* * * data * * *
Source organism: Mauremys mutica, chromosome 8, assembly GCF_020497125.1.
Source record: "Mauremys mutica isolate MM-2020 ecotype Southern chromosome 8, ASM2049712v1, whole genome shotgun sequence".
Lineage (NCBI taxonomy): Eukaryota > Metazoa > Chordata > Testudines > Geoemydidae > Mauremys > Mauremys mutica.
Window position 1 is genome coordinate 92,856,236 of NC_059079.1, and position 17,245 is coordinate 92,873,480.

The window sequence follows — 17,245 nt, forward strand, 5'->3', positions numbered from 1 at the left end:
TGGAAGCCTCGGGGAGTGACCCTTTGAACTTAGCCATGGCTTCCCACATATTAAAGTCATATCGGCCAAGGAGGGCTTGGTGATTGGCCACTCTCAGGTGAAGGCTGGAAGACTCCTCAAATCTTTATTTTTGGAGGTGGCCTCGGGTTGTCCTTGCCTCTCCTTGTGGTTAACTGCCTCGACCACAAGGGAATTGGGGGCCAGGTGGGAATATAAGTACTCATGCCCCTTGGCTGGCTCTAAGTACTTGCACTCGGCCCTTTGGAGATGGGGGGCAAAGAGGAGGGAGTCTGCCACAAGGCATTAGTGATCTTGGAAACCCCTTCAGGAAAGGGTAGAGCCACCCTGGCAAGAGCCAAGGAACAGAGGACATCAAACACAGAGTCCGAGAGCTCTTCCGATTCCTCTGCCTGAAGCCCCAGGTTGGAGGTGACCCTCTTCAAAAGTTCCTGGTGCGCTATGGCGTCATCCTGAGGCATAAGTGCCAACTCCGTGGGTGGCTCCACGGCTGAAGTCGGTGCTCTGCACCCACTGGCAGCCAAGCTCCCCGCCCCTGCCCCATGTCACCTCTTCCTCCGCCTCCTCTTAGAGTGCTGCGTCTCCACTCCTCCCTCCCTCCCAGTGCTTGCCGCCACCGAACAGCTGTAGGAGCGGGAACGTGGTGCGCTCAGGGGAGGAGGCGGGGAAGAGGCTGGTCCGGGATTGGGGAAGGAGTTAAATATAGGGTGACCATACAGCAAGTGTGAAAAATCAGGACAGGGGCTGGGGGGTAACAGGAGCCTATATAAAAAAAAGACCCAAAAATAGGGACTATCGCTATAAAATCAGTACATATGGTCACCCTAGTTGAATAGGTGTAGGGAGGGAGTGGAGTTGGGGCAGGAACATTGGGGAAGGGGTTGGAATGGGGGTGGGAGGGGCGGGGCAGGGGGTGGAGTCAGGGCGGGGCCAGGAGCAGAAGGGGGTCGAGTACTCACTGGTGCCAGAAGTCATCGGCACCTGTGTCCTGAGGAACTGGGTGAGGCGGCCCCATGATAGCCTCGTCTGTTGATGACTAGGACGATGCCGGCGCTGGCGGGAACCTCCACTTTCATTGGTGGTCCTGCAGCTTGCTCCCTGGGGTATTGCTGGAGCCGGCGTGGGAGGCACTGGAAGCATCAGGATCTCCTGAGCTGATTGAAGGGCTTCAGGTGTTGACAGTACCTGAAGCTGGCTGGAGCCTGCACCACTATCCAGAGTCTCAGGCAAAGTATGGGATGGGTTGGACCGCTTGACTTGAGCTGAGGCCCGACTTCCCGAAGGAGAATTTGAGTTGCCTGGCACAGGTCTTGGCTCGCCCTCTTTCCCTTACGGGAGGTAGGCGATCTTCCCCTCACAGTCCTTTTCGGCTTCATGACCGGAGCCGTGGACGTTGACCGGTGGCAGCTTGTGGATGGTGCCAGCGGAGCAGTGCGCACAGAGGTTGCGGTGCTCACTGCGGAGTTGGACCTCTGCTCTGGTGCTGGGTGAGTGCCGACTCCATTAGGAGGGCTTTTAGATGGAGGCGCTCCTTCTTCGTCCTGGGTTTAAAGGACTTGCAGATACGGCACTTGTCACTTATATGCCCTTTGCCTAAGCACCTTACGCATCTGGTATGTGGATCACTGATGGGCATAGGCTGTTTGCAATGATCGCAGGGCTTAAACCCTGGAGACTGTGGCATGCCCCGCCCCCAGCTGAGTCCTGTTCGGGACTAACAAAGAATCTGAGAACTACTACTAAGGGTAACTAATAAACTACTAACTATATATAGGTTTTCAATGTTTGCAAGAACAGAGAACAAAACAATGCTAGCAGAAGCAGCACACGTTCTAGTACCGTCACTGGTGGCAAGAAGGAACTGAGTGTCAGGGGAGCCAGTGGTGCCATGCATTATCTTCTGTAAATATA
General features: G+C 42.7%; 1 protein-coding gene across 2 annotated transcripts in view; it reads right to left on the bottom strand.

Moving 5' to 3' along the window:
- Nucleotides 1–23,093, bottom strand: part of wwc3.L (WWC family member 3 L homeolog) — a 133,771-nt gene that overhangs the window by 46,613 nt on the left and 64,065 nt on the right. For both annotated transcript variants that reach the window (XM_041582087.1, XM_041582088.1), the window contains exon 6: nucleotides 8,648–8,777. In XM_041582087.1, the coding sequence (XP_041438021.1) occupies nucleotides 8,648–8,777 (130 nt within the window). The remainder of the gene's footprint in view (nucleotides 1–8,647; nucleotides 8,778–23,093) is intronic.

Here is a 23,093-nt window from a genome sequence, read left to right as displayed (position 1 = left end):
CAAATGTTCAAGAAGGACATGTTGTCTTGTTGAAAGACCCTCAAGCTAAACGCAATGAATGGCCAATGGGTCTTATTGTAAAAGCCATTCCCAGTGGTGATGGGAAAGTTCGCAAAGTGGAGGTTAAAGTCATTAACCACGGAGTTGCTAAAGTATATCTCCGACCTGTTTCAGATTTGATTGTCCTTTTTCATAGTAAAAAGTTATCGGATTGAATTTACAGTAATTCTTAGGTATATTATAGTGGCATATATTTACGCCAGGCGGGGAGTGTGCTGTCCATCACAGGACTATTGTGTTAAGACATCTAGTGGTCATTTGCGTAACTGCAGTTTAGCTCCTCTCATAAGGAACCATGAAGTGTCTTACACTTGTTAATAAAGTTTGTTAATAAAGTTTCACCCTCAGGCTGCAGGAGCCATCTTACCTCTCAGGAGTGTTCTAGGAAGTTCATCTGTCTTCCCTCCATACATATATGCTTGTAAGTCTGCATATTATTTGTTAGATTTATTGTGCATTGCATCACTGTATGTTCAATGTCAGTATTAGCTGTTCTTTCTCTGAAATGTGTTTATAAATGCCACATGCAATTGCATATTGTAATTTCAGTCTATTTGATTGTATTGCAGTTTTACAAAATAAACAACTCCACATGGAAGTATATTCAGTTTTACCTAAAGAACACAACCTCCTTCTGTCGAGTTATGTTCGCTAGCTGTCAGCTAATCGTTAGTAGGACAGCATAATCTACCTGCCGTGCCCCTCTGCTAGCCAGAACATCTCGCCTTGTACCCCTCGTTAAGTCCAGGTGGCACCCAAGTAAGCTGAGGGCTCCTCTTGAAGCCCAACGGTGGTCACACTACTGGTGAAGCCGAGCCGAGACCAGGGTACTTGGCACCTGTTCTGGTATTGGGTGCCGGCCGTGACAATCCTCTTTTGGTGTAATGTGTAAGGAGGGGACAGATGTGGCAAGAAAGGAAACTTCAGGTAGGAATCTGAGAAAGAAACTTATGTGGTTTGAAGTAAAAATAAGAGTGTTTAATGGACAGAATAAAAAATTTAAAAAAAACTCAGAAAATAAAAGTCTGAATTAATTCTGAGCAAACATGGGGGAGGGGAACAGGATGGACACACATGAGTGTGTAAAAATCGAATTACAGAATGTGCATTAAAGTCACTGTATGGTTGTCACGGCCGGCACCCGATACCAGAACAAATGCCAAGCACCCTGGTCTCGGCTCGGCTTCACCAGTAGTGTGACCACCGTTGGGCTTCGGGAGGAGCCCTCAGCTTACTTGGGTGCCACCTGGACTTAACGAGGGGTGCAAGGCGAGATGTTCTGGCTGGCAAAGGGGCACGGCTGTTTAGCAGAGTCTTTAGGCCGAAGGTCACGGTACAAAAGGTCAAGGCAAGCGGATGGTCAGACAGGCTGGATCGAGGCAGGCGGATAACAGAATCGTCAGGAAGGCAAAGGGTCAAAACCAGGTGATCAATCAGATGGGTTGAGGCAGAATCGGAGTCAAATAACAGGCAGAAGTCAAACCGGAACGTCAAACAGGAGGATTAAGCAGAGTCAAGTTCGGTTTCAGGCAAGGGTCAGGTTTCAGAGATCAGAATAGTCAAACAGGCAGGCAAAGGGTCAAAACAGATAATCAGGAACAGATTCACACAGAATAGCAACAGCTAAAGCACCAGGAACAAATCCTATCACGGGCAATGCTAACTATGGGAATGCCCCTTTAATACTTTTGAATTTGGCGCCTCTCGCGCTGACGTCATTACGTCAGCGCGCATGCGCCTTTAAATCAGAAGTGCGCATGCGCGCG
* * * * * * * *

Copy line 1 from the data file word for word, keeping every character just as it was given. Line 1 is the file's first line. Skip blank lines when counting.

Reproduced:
Source organism: Mauremys mutica, chromosome 8, assembly GCF_020497125.1.